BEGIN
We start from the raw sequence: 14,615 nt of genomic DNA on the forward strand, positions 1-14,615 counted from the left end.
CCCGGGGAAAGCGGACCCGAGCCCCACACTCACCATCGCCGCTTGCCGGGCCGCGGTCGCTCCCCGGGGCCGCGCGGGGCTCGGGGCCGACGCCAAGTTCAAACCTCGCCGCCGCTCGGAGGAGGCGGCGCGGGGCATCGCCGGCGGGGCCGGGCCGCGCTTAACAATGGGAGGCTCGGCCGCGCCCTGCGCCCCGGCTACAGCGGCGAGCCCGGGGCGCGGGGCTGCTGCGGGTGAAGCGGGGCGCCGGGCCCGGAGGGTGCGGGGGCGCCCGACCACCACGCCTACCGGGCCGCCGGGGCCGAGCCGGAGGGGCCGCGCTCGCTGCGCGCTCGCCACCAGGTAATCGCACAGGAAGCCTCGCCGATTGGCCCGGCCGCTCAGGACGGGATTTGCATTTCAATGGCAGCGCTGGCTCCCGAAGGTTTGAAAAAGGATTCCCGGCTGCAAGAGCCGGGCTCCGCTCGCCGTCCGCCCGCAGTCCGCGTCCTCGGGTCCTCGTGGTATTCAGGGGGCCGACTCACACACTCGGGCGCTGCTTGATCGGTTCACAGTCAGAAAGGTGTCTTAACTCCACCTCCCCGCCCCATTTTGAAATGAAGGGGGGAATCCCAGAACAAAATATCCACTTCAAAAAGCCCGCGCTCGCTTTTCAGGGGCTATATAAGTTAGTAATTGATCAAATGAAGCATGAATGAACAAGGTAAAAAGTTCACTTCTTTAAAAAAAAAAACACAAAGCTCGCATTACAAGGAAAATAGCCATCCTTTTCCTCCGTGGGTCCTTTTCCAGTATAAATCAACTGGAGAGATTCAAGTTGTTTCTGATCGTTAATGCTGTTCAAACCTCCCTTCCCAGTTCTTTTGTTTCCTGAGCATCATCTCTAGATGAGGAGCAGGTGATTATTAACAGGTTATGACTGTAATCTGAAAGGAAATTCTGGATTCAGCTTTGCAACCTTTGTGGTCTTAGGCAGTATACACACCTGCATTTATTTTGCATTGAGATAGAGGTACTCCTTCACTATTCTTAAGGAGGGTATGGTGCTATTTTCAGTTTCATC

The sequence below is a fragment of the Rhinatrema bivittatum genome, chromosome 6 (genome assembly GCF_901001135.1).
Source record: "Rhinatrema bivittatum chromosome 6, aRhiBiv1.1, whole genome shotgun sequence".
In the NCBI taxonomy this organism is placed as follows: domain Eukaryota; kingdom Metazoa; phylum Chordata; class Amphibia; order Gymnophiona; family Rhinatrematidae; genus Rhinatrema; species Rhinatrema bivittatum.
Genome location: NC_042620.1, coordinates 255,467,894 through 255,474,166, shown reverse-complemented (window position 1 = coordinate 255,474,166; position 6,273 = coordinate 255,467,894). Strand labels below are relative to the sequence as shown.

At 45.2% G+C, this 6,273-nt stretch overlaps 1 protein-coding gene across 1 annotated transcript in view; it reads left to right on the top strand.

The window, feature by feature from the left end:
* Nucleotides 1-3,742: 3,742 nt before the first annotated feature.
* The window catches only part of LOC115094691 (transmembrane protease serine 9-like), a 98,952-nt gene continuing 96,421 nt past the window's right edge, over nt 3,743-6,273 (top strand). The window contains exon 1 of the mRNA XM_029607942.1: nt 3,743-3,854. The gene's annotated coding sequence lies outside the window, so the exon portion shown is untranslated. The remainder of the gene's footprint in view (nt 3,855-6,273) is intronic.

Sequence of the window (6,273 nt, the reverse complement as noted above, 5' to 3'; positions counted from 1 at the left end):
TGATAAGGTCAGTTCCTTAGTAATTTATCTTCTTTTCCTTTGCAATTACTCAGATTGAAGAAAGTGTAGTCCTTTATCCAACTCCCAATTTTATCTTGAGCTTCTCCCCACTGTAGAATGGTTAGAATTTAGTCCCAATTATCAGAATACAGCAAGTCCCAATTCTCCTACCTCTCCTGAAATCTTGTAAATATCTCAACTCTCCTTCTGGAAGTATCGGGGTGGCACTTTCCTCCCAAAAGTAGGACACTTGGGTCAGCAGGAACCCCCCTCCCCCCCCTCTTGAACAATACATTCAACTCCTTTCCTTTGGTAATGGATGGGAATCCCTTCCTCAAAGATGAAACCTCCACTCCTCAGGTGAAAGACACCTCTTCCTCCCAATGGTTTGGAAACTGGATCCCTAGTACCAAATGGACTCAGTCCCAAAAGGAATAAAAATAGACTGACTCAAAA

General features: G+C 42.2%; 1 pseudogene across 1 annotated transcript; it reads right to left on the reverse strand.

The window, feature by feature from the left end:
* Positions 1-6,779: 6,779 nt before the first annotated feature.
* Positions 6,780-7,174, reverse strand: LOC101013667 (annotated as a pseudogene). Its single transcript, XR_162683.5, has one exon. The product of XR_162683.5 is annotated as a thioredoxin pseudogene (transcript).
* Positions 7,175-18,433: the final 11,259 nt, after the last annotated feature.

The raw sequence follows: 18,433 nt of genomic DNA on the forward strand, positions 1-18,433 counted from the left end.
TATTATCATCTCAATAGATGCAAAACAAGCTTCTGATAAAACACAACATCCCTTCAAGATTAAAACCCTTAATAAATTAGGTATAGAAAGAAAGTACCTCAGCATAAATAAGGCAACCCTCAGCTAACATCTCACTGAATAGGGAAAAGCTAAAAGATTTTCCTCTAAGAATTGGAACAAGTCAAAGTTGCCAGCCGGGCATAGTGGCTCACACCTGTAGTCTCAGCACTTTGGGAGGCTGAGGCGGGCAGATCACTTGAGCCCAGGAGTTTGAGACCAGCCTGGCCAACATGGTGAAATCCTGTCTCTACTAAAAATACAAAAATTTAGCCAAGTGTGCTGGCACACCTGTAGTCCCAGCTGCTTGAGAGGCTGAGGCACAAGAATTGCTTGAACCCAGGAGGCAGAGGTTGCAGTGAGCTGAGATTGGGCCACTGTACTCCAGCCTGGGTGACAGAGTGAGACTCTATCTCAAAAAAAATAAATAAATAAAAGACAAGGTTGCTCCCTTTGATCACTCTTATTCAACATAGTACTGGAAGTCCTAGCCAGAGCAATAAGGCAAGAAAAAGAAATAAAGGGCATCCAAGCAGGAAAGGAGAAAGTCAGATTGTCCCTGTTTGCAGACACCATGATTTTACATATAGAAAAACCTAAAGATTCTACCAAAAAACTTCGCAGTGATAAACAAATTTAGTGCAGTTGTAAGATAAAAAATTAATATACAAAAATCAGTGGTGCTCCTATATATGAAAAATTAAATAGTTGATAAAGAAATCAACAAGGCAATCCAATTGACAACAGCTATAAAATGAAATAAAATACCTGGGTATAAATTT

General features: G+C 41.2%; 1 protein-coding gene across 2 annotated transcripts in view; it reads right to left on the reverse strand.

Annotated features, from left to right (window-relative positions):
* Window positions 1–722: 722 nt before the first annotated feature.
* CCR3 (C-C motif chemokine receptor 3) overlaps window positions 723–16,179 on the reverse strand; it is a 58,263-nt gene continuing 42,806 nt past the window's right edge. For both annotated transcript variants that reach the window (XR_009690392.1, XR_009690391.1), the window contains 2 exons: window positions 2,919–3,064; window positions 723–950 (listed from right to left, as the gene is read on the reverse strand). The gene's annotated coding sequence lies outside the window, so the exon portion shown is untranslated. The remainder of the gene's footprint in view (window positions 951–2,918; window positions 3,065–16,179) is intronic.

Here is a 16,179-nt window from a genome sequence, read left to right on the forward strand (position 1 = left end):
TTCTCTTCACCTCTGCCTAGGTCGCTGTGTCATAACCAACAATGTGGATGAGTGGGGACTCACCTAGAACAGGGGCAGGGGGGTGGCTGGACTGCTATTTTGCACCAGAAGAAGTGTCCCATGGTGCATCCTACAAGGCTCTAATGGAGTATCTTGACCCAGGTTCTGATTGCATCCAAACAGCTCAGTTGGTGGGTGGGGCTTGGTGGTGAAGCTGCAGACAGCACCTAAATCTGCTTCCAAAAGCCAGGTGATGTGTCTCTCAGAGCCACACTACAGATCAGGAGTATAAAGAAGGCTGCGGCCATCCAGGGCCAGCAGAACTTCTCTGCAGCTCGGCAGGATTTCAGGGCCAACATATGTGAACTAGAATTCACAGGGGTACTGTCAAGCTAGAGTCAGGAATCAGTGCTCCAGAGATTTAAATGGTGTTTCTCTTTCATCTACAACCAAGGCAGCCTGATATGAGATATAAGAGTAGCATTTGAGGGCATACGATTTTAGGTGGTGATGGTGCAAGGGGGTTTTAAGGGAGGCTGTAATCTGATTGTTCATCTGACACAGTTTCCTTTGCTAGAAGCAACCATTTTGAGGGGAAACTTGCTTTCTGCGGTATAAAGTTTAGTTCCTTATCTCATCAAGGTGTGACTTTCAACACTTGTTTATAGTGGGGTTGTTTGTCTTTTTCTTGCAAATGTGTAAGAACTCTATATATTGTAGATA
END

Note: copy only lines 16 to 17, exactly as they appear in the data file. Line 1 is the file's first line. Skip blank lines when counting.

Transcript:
* Positions 6,780-7,174, reverse strand: LOC101013667 (annotated as a pseudogene). Its single transcript, XR_162683.5, has one exon. The product of XR_162683.5 is annotated as a thioredoxin pseudogene (transcript).
* Positions 7,175-18,433: the final 11,259 nt, after the last annotated feature.